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Having recently purchased a Canon UC8Hi camera could you please help me decide the best routes for editing? Should I go for a Hi8 deck or an S-VHS edit deck?  I also recently purchased a Gold Disk Video Director Home, which seems to work the camera hard, if scenes are edited out of the original sequence.  I would like to maintain the Hi8 quality as far as possible, but not at any price.

J. Hamer

Rishworth, Sowerby Bridge


Generally speaking a Super VHS video recorder is the more flexible option as it can double up as a home deck, recording off-air TV programmes and used for watching pre-recorded movies. A Hi8 deck would only make sense if you were putting together a dedicated timecode editing system, using a high-end controller.


The replay deck is bound to have to work quite when shuttling back and forth, editing scenes that are out of sequence. If you’re asking does this increase wear and tear or reduce the life-expectancy of a camcorder, the simple answer is not to any significant extent. Clearly a domestic camcorder would be inappropriate for arduous semi-pro and studio applications, but good quality machines from manufacturers like Canon won’t be harmed by editing a few hours worth of material each year.



I currently own a four-year old Canon E60 and it is starting to cost me money.  I would like to transfer cine onto video, therefore I’m looking for a better machine.  What I require is a more robust unit, something more stable on a tripod, capable of better quality recordings, with a better zoom, etc. My budget for a new camera is limited to around £1500. I have my eye on the Panasonic NVMS4B and appreciate I shall require an S-VHS player/recorder unit too.  What advice can you offer?

D. Trotman

Churchdown, Glos


Don’t be misled into thinking that bigger is necessarily better. The MS4 is a fine machine, but not much fun to cart around if you want to take it on holiday with you. I am not convinced that you need to spend anything like £1500 on a camcorder for cine transfer, unless you want to make the jump to digital, in which case I suggest you look at the JVC GR-DVJ1 or Sony DCR PC7, which both fit comfortably inside your budget. There are several good Hi8 and S-VHS camcorders selling for less than £1000, check the Buyer’s Guide for the latest details. You only need an S-VHS VCR if you want to edit your cine transfers, and then make multiple third-generation copies. If you have to edit, then do it to the original cine material, or edit ‘in-camera’ by pausing the camcorder during the transfer. If you’re using a tripod then image stability is down to the tripod, rather than the camcorder, so you may well want to consider buying something a little more substantial, if it has got the wobbles. You don’t say what transfer method you’re using, this can also have a big impact on image quality, and you might want to think about using a dedicated transfer box or screen, if you’re not already using one.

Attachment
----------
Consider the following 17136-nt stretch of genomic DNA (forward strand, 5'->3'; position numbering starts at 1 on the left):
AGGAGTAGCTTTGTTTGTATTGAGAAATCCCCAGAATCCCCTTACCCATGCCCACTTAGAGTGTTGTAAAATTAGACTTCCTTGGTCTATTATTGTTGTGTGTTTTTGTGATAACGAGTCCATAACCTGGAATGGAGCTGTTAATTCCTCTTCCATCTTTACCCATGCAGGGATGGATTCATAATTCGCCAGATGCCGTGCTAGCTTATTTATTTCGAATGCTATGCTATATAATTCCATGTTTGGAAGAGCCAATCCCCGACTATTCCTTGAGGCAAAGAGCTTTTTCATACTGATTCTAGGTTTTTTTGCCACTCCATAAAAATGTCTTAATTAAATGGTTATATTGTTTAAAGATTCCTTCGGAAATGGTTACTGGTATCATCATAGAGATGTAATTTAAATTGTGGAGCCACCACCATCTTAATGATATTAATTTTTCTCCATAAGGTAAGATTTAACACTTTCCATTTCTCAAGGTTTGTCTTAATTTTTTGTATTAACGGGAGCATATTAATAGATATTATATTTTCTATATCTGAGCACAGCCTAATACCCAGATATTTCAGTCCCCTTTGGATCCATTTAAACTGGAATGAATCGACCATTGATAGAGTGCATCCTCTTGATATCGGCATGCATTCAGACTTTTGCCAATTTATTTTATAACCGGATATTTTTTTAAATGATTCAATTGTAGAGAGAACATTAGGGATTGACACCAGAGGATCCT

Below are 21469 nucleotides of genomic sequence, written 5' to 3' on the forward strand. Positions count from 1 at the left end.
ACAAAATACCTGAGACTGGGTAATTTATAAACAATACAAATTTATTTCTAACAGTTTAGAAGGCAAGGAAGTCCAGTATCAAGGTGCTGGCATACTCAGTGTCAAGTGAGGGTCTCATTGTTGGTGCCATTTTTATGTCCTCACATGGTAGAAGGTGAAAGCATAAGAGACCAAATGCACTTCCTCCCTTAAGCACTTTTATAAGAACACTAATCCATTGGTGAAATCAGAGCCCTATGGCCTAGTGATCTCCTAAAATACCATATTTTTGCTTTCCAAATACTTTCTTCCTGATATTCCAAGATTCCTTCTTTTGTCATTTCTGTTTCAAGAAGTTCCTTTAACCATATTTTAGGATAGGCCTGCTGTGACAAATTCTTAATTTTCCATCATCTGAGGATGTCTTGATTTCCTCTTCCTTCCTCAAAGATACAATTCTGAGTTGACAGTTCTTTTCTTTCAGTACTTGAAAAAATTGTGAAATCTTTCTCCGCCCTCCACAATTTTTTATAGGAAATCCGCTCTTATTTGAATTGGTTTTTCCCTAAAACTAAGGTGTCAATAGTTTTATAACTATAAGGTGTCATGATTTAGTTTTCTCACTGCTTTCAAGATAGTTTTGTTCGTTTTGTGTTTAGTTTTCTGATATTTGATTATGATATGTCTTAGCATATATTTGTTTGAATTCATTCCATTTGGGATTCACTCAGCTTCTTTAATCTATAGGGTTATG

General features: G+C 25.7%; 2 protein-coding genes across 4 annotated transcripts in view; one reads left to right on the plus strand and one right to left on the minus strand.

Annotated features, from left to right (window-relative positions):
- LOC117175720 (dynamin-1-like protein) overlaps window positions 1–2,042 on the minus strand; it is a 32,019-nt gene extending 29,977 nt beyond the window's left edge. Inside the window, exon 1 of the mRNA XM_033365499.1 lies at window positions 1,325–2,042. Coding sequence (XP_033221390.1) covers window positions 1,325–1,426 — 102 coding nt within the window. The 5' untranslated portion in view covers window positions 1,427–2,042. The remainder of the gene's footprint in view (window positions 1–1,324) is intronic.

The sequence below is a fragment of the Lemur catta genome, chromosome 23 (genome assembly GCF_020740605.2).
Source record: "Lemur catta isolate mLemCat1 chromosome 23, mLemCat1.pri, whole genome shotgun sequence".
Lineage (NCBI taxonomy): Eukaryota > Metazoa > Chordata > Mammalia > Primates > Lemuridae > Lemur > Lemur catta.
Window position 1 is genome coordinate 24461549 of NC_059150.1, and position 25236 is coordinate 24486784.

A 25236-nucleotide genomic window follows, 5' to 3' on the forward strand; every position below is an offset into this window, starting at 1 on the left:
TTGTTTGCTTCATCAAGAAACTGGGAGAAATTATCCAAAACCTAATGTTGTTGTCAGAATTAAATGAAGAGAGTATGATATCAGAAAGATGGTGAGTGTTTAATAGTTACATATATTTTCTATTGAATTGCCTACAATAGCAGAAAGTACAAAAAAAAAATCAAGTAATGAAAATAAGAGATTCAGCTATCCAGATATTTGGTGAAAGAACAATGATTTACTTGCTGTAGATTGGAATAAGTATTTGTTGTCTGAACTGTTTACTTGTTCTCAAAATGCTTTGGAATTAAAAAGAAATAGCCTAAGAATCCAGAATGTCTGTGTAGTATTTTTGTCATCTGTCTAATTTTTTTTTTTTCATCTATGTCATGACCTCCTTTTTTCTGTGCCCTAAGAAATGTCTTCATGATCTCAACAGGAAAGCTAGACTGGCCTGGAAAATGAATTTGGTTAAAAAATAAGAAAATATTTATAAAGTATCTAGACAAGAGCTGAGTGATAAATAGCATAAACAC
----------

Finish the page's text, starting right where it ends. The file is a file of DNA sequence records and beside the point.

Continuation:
I am going to buy my first camcorder. The one that seems to stand out is the Panasonic NV-S88.  Would I, as a novice, be better off buying the NV-S90, although older it can be bought at a better discount.  My video recorder is a Mitsubishi B41, would there be any difficulties transferring recorded tape onto this machine?

B. Thomas

Branton, Doncaster


Without knowing how much you have to spend or what sort of deal you’ve been offered it’s difficult to comment but they’re both good machines. Your lack of experience isn’t a problem, they’re both very easy to use in the full-auto mode, with an excellent range of creative facilities that will stand you in good stead as you progress. All camcorders, irrespective of format, have standard composite video outputs, that are compatible with all VHS video  recorders, so there’s no problem whatsoever in copying or editing camcorder footage to your Mitsubishi VCR.



My family are planning to buy a camcorder for £800 to £1000. We have a problem though and need your help.  We decided that we really want to be able to dub the sound and it must have an LCD screen.  Also an image stabiliser would be useful. We are not bothered about anything else, have you any suggestions?

S. Tinkler

Petersfield, Hants


No problems with the LCD screen and image stabilisation but we’re a bit stumped by the need for audio dubbing. The only machines to have all three features are digital models, which are outside of your price range. Unless it is vitally important to be able to audio dub using the camcorder, why not do it at the copying or editing stage instead? If you go for a VHS-C machine you can audio-dub the original tape on any suitable VCR.



Like many others I shoot a lot of material indoors using existing light. Up until now I have been using the Sharp VL-C690 VHS-C camcorder. I would now like to up-date to a modern palmcorder but the ones I have tested so far  - a second-hand Panasonic M70 Super VHS-C and the Canon UC 8Hi - have been disappointing despite having lower lux ratings than my Sharp. Can you suggest how I can be sure of getting the best low light camera available?

J. Greene

Dalmuir, Clydebank


The low light figures quoted by manufacturers can be misleading. Some of them use sensitivity in the gain-up mode, where the video signal is boosted electronically, or the image is ‘shuttered’, in which case movement will look jerky. Nevertheless, recordings made in poor light always look grainy, with muted colours, irrespective of low-light performance. You may be better off considering  a camcorder with a built-in video light, or the facility to fit one.



Ó R. Maybury 1997 2407





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